Connecticut’s students must be challenged in school

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When I was a wrestler in junior high (a place that is called “middle school” today), my coach saw in me a knack for the sport and decided that I needed a greater challenge. He therefore arranged for me to compete in exhibition matches with high school students. Now, competing at higher level certainly impacted my personal log of wins and losses.

But while my losses mounted, I was also being exposed to more rigorous competition and greater challenges. As you might expect, this led me to adapt and dramatically improve. Human beings, especially young ones, improve most when they face challenges.

This year’s new Smarter Balanced Assessment, designed to assess student learning and measure college and career readiness, is generally accepted as “raising the bar” for our children. Because the test is harder, education experts have repeatedly stated that they anticipate scores on the new test will go down.

Nonetheless, the new test—while imperfect—represents a huge step forward in the science of education and provides an opportunity for our nation to dramatically increase our achievement levels for all children.

Really, this is an opportunity for everyone involved in our education system to improve. I saw similar increases in rigor twice during my two-decades-long-career as a Connecticut educator. Each time, the increase in difficultly resulted in lower test scores, followed by many years of steady improvement. And through each transition, Connecticut students benefited from our continued efforts to improve the public education system. Now is no different.

Connecticut adopted the Common Core in 2010, and since then, school districts have been hard at work, revising curricula, developing new lessons, and selecting new materials so that they can best prepare their students to meet heightened educational expectations. This has been a serious, time-consuming, and difficult task–involving re-organizing the order in which topics are presented, revising teaching techniques, and sometimes even establishing completely new expectations.

Despite our best efforts, this work will need refinement, much of which can only occur after we receive the district-level results. The results from this year’s test will become the baseline from which we can work to improve.

Although we can expect to see scores that are generally lower on the 2015 Smarter Balanced Assessment than they were on the CMT, we all need to remember that the tests measure progress towards a new goal. Parents should hope to see their students getting closer to that goal each year going forward.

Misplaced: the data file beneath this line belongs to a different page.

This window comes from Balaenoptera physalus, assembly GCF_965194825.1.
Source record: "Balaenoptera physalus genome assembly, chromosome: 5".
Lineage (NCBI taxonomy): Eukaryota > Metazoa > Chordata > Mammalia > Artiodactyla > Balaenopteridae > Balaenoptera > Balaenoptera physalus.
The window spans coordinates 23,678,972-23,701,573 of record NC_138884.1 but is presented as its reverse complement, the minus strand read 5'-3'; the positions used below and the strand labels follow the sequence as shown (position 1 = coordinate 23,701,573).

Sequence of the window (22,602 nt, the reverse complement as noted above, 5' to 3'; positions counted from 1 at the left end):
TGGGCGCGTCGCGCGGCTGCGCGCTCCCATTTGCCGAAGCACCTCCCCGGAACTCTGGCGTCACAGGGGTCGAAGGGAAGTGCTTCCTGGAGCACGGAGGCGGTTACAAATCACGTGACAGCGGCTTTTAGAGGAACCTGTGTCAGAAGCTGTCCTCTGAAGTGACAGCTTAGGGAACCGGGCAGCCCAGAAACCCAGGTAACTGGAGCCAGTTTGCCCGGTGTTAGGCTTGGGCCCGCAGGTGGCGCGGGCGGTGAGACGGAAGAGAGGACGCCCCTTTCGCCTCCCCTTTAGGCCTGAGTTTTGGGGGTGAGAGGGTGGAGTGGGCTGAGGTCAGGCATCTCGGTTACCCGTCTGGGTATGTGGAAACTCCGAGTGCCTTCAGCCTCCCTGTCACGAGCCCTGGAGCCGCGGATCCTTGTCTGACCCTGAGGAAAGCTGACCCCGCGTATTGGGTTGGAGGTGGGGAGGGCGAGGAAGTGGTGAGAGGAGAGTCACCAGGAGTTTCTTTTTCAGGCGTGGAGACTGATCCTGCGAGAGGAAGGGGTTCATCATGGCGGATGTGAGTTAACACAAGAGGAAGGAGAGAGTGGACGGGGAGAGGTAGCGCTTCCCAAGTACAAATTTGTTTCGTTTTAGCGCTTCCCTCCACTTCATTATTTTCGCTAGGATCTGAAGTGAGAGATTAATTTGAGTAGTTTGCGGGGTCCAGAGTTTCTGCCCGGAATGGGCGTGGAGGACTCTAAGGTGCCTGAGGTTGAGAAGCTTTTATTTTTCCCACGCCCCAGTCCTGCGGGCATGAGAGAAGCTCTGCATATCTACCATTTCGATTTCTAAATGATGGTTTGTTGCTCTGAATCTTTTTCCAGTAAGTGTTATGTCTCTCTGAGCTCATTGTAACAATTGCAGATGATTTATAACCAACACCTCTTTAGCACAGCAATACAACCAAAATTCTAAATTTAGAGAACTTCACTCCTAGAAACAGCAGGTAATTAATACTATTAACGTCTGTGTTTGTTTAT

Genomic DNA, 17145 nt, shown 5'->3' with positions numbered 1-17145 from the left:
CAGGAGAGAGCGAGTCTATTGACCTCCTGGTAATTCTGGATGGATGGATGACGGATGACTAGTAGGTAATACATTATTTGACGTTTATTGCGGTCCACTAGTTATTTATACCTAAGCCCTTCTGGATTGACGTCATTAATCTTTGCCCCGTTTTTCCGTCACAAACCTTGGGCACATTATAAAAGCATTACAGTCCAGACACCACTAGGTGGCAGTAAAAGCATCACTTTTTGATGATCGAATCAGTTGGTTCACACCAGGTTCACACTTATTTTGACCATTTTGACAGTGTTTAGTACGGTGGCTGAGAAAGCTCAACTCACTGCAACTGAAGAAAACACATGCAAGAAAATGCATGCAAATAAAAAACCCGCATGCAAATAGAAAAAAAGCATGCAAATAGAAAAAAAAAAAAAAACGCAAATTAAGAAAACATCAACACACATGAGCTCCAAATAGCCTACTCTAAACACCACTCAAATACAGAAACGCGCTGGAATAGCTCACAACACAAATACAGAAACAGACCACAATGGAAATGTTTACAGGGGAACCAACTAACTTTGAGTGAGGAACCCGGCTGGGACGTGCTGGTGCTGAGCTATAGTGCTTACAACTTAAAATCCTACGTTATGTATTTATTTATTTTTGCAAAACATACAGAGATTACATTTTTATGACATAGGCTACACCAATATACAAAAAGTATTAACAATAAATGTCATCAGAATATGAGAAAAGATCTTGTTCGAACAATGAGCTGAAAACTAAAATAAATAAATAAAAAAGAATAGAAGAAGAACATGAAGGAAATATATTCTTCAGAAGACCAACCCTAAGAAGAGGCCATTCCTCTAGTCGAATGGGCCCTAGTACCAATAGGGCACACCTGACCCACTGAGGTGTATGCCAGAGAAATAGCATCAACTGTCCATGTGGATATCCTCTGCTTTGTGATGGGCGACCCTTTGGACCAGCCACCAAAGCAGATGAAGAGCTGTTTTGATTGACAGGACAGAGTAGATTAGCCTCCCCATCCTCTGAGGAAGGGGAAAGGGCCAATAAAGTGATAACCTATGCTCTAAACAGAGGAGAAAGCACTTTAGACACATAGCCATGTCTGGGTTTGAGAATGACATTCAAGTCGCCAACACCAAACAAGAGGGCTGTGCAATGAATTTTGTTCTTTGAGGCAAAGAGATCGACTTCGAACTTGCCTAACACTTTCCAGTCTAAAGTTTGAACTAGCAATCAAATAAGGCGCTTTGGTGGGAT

As a young wrestler, I went through a similar process of feedback and adjustment–though a much shorter one, given that the average match lasted only six minutes. When you face a challenge, the way in which you consider feedback and make corresponding adaptations is the most important part of the learning process. That cycle is critical to learning and improvement.

Even in this baseline year, the Smarter Balanced test will give parents valuable information about how well their children are prepared for post-graduation experiences. I am a father of children who took the test, and I look forward to learning whether they’re on track to be successful for college and careers. If they’re struggling, the Smarter Balanced results will let me know that I need to give them assistance—sooner, rather than later. I’d rather address any such issue now, than when they’re struggling in college.

When the scores drop, as they inevitably will, remember that we need to teach our kids to face challenges and adversity head on; and that we often learn more from defeat than from victory. I certainly remember the pain of defeat when I faced strong competition on the wrestling mat, but I also remember how good it felt to earn a varsity letter as a freshman and to win championships as my skills grew!

I expect nothing less for the children of Connecticut. Given the chance, they too will rise to the challenge, and they too will achieve.

Jeffrey Villar is the Executive Director of the Connecticut Council for Education Reform (CCER), a nonprofit organization that seeks to narrow Connecticut’s widest-in-the-nation achievement gap. 

What do you think?

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